Most of the cheapest Covid tests for travelers listed on the government website are not available to vacationers planning to leave this summer, with critics claiming consumers are at the mercy of a ‘Wild West’ market. “.
The Advertising Standards Authority told The Guardian it was investigating now, after receiving complaints from consumers about what it called “inconsistent prices.”
Private companies offering traveler testing are listed on a government website for consumers to search for and the results appear in order of price, with the cheapest options at the top.
At first glance, the packages seem to be available for as little as £ 23. However, analysis of the offers announced by the top 50 companies on the list shows that of the 36 offering on-site testing or click and collect packages, the cheapest options for travelers, two-thirds could not be purchased or did not have an appointment before September. .
Analysts from consulting firm Fideres who conducted the study said the companies appeared to offer a “small” amount of on-site testing at low cost in order to push themselves to the top of the list of more than 400 vendors.
The cheapest two-swab postal kit, which would be required by travelers returning from an Orange List country, costs £ 78, he found.
“The government reports prices that are only a small fraction of what most consumers pay, without actually checking whether these low prices are available,” said Paul Vella, partner at Fideres. “Not only does this mislead consumers, it can actually cause them to use more expensive suppliers. “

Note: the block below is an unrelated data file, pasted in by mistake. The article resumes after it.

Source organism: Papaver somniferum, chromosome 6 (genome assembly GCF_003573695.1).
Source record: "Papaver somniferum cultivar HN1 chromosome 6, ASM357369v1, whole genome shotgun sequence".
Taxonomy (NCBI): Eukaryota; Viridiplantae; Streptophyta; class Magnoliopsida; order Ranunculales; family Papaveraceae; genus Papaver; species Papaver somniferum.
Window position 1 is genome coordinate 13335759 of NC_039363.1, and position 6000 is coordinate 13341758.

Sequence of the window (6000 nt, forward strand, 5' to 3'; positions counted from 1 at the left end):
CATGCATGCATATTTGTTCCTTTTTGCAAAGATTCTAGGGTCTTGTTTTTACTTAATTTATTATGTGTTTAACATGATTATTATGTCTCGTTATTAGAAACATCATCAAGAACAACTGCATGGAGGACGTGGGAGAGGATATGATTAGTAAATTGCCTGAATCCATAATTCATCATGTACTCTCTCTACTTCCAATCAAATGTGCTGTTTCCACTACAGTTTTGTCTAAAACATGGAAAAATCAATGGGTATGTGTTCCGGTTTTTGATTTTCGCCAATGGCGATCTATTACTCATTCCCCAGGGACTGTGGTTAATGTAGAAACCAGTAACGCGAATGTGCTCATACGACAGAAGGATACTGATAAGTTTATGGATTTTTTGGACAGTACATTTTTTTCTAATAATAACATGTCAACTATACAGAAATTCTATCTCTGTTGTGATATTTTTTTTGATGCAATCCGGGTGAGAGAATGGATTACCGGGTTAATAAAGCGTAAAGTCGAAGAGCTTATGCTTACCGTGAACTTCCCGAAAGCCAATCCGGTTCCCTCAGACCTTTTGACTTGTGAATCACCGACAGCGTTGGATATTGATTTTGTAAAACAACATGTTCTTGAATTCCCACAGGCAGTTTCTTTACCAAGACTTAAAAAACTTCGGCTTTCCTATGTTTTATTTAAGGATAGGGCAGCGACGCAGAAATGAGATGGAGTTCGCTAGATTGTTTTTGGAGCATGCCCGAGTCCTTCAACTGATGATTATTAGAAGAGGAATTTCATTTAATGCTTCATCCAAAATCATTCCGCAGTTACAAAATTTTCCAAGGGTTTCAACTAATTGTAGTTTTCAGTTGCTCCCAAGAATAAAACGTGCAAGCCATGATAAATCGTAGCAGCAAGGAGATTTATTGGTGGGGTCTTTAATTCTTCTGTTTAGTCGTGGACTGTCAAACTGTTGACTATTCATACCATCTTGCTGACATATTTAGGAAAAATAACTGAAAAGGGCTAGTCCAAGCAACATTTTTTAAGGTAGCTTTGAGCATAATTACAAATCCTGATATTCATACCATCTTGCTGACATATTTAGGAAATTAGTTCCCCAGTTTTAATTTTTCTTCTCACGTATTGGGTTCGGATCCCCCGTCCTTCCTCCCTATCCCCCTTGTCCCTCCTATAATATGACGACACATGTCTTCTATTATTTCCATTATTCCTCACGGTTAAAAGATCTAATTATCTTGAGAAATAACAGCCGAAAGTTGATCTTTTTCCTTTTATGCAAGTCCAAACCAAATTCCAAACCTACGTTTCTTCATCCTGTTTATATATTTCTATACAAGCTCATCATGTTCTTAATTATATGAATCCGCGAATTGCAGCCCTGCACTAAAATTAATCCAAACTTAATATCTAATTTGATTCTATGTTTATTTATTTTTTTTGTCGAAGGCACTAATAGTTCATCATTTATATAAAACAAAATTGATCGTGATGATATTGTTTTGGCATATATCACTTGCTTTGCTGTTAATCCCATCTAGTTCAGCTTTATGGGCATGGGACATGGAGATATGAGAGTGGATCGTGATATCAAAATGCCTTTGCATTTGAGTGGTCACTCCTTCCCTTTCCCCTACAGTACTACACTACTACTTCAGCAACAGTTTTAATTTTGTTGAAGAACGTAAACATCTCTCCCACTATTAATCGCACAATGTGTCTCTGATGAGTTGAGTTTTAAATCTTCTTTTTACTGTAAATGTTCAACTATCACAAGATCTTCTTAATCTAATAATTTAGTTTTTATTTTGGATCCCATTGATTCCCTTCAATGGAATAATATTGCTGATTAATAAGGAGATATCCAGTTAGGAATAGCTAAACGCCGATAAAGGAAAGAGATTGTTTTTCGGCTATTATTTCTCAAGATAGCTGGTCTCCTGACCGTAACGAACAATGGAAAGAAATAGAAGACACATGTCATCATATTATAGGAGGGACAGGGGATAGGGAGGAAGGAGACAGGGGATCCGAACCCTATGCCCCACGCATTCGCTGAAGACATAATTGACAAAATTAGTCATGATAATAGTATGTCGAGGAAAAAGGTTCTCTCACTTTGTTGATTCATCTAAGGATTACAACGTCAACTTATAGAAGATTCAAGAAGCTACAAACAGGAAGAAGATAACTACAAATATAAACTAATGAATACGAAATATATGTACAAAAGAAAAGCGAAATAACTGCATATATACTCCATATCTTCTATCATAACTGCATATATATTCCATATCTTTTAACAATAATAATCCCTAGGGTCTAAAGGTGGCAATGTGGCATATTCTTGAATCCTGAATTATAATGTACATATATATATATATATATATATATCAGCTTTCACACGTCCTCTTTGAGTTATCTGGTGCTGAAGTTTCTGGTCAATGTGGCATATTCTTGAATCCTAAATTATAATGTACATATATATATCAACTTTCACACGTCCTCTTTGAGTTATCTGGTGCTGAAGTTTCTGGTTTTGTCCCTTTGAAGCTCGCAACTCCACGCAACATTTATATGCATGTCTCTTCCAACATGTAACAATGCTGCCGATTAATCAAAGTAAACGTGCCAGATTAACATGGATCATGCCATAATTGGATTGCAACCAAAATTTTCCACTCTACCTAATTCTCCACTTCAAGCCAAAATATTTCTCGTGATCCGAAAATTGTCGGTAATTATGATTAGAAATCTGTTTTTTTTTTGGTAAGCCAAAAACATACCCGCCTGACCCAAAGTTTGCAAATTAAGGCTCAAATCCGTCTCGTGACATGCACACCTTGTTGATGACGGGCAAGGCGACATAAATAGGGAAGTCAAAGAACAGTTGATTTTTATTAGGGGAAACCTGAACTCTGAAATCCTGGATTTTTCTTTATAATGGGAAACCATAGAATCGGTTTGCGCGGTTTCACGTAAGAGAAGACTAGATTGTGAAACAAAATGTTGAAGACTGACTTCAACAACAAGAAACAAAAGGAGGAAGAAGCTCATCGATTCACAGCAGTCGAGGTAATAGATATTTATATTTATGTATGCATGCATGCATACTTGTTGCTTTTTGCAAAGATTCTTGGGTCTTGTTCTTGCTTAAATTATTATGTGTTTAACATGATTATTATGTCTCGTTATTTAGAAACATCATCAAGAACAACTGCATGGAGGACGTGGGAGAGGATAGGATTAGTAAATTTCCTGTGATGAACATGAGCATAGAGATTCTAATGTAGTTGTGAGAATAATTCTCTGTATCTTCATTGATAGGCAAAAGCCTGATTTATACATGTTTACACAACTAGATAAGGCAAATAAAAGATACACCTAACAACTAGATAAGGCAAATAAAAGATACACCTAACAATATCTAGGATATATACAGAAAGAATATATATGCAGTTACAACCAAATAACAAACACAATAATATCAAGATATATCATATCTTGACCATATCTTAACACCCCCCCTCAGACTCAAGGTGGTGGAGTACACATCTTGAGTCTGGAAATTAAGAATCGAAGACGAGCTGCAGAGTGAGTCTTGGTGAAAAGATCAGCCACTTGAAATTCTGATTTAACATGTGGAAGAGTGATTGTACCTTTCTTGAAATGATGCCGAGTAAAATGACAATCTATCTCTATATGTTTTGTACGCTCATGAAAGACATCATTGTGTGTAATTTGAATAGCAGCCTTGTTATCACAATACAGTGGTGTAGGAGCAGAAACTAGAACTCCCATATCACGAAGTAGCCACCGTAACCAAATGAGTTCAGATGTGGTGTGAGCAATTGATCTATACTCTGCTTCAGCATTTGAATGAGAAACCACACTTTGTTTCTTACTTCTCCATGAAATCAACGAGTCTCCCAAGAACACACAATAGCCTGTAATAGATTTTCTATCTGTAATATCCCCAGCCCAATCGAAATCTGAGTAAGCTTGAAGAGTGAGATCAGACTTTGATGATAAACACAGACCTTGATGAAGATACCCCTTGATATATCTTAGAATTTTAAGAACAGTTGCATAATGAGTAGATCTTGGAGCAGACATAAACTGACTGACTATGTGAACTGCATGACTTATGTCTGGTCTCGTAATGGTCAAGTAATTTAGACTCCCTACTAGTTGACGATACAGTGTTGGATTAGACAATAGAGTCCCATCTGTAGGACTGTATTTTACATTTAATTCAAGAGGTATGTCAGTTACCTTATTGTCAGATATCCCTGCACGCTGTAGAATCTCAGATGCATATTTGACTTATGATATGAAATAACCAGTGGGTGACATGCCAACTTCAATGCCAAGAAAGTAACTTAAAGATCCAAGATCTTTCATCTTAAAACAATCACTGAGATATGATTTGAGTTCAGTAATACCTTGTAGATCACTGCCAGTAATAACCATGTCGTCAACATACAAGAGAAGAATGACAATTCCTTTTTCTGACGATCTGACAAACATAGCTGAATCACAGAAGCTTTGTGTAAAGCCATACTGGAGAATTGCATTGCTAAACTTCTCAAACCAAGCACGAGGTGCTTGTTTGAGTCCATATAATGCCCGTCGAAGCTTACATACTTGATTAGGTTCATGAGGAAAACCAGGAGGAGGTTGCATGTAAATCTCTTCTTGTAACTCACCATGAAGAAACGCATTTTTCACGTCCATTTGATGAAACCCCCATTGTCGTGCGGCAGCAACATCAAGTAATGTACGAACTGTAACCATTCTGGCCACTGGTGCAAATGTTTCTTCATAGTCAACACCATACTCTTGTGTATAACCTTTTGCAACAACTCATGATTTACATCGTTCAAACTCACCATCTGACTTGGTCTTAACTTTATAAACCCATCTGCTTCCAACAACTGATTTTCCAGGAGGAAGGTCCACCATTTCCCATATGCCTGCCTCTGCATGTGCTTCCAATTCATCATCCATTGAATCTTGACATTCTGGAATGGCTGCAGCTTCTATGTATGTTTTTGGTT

Unvaccinated holidaymakers returning to England from an Amber List country must take a test before traveling and book PCR testing for days two and eight of a 10-day quarantine upon their return. If they are fully vaccinated, they only need to do one post-return test. English holidaymakers may look for the best deal, but the rules for testing in other home countries are different.
In Wales, for example, travelers pay a fixed price and the test is provided by the NHS.
Fideres found that the names at the top of the government list had the largest gap between their announced and actual prices in the Top 50.
The government’s decision to list businesses by price, regardless of their accessibility, has prompted businesses to offer at least one service very cheaply, Vella said.
It’s not just the price of the tests that gives consumers a headache, but the sheer difficulty of getting them. Suppliers include the labs themselves, established resellers as well as newly formed companies that industry insiders say are little more than a website and phone number.
On Tuesday, Fideres tried to book the cheap on-site or click and collect test packages announced by the 36 Top 50 companies. For the month of August, it was only possible to do this at a dozen companies. , with reservation attempts on some websites. simply reach a dead end. Where there was availability it was usually in one location.
On Friday morning, CK Doctors Covid Travel Clinics was second on the list with a supervised test of £ 23.50.
However, the option was only available on Mondays and there were no slots available on its Bradford site until September.